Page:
Where Most People Live Without Electricity, This Volunteer Shines
Richard Fahey brings light where nearly all of the people live in darkness after the sun goes down.
Fahey had served in that country – Liberia – in the late 1960s with the Peace Corps. He returned for a visit in 2009 with his wife, Suzanne, and a small group of other Peace Corps volunteers to assess the needs of Liberians as they struggled to recover from 14 years of brutal civil wars.
“Not having returned to Liberia since the end of my service in 1968, I was shocked at how much of Liberian culture and society had been lost as a result of the civil wars,” says Fahey. “I realized that I needed to do something to help with the country's recovery, most especially because many of our longtime Liberian friends who survived the civil wars had so little, while Suzanne and I had prospered.”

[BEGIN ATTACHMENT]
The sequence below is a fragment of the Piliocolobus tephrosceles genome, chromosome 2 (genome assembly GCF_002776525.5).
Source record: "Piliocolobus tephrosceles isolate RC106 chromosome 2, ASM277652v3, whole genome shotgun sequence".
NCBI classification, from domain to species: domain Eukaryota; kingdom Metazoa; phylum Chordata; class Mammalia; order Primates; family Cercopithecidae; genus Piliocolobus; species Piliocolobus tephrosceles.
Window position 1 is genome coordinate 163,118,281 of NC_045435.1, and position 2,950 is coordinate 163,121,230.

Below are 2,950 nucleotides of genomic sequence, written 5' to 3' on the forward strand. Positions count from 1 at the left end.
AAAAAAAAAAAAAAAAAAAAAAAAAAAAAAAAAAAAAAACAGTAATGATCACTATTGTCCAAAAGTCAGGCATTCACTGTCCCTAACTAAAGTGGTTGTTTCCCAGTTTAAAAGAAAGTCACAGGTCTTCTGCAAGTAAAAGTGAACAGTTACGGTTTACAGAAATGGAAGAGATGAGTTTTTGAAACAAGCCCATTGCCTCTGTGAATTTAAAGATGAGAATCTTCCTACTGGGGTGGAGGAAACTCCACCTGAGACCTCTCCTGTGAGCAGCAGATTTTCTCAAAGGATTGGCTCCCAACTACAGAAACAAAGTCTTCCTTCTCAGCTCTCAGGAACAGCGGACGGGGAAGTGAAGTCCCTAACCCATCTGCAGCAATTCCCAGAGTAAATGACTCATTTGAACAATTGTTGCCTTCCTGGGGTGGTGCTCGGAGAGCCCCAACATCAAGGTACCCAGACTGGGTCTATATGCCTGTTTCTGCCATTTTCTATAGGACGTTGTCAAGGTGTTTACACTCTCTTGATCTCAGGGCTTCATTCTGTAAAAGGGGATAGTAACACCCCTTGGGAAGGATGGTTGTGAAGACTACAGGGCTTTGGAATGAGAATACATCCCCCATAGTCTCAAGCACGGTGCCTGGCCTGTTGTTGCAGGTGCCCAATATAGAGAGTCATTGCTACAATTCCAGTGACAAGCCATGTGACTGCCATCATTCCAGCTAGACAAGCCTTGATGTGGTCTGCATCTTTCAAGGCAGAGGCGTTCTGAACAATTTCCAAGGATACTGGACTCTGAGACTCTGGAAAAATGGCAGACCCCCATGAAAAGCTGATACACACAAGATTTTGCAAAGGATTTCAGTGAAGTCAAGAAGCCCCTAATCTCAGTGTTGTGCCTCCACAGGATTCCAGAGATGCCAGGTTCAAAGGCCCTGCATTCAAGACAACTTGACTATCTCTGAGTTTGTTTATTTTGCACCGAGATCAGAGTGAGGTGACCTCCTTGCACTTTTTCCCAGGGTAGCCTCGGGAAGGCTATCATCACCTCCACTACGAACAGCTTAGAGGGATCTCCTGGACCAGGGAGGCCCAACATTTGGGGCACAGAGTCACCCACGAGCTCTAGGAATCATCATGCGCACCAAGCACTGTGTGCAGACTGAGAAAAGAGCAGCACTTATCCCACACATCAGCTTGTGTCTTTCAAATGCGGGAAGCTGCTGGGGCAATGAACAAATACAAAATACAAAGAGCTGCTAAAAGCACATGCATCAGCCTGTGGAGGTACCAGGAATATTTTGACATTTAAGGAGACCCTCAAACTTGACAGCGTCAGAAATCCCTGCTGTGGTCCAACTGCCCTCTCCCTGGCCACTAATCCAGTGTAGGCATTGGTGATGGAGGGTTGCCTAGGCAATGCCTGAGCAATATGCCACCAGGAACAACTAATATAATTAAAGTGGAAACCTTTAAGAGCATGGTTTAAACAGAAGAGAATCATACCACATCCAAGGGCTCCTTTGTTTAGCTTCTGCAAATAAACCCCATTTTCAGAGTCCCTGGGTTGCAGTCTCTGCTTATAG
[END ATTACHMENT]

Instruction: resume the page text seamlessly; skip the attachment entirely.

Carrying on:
The sun is Liberia’s chief source of light. At night, the country goes mostly dark. Hospitals, schools, businesses and homes often lack light. Only two percent of Liberia’s 4 million rural residents are connected to the country’s meager electrical grid – and they spend a quarter of their $158 annual income paying to charge their cell phones.
In 2011, Fahey launched the Liberian Energy Network, to sell “plug-and-play” solar-lighting and cell-phone-charging units through a network of Liberian health care, education, religious and job-training organizations.